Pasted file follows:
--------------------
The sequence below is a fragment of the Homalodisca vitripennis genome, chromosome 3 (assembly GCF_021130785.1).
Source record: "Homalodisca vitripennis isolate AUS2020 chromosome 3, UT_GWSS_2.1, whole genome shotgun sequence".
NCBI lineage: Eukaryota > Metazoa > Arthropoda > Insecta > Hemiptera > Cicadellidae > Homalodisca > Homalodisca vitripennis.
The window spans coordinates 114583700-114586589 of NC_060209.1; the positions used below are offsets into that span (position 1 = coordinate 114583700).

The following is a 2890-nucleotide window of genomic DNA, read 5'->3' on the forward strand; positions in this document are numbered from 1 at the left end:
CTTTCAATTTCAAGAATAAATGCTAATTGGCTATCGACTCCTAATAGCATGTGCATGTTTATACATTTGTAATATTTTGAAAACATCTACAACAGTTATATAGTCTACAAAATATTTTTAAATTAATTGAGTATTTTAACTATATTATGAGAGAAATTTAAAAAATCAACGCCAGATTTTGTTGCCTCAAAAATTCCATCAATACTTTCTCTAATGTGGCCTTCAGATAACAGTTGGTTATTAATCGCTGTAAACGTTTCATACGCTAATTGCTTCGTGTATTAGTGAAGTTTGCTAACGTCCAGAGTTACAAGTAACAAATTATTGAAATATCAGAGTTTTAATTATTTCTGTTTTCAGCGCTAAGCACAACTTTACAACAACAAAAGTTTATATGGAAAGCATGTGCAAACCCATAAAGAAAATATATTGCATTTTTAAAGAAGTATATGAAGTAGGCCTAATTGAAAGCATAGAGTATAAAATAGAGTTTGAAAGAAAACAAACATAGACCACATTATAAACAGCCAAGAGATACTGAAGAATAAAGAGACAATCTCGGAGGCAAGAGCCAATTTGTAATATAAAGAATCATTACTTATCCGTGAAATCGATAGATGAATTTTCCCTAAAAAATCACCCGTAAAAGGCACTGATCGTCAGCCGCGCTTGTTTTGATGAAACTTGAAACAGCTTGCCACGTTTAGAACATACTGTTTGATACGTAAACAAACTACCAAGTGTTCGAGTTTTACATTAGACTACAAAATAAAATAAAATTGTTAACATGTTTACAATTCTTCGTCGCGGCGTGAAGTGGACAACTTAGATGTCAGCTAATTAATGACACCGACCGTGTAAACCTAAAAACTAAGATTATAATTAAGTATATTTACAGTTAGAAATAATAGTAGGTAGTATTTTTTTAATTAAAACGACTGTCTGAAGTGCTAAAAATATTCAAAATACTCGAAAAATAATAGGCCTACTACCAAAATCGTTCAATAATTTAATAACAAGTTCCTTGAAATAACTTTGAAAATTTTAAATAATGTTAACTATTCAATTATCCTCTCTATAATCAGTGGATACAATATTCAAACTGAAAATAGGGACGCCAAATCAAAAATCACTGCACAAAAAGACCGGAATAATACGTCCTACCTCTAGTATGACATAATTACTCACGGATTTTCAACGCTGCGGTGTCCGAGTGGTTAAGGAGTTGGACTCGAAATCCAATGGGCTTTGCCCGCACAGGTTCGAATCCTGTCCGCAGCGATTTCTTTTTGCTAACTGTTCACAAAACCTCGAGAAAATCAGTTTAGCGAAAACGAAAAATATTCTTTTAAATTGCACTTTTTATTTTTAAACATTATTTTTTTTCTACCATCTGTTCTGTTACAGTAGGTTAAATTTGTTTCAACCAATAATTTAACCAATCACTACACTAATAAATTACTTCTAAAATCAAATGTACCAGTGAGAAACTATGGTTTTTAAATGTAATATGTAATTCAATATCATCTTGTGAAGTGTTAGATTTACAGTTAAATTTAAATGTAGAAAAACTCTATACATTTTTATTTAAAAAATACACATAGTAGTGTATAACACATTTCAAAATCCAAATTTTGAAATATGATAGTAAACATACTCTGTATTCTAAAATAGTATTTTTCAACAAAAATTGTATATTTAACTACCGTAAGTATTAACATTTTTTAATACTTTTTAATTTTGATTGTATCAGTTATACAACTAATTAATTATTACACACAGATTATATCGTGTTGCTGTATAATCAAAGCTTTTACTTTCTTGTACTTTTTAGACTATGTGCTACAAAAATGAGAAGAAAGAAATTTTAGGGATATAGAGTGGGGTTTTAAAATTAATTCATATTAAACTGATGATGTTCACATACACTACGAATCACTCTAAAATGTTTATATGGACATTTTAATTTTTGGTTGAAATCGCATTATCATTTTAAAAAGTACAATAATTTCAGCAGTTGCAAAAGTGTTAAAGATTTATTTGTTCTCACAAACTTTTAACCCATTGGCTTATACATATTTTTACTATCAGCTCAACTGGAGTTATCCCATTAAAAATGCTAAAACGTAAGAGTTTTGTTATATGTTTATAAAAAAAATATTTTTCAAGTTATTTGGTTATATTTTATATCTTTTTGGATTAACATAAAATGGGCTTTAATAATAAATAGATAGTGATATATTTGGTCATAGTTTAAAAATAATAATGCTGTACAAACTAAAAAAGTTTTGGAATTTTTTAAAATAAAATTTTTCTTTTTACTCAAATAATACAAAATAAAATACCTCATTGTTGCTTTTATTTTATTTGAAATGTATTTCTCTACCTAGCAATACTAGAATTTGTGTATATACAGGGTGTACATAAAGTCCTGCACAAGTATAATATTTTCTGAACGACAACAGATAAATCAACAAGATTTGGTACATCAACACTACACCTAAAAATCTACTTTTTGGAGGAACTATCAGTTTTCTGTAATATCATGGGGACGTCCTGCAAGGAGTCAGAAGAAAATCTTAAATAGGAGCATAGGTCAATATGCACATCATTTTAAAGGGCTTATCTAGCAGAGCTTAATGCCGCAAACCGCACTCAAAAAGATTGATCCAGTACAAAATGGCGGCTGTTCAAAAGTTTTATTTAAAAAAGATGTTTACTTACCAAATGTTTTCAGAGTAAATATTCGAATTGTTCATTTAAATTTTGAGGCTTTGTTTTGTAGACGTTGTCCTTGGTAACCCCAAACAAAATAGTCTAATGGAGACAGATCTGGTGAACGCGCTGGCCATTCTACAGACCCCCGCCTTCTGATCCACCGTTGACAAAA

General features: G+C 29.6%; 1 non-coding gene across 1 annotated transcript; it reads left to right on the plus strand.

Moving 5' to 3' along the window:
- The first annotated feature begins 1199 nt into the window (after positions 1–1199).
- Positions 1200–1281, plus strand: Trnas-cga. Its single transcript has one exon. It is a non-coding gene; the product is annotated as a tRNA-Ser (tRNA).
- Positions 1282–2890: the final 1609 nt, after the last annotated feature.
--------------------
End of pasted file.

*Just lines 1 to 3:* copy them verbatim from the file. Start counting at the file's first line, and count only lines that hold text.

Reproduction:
The sequence below is a fragment of the Homalodisca vitripennis genome, chromosome 3 (assembly GCF_021130785.1).
Source record: "Homalodisca vitripennis isolate AUS2020 chromosome 3, UT_GWSS_2.1, whole genome shotgun sequence".
NCBI lineage: Eukaryota > Metazoa > Arthropoda > Insecta > Hemiptera > Cicadellidae > Homalodisca > Homalodisca vitripennis.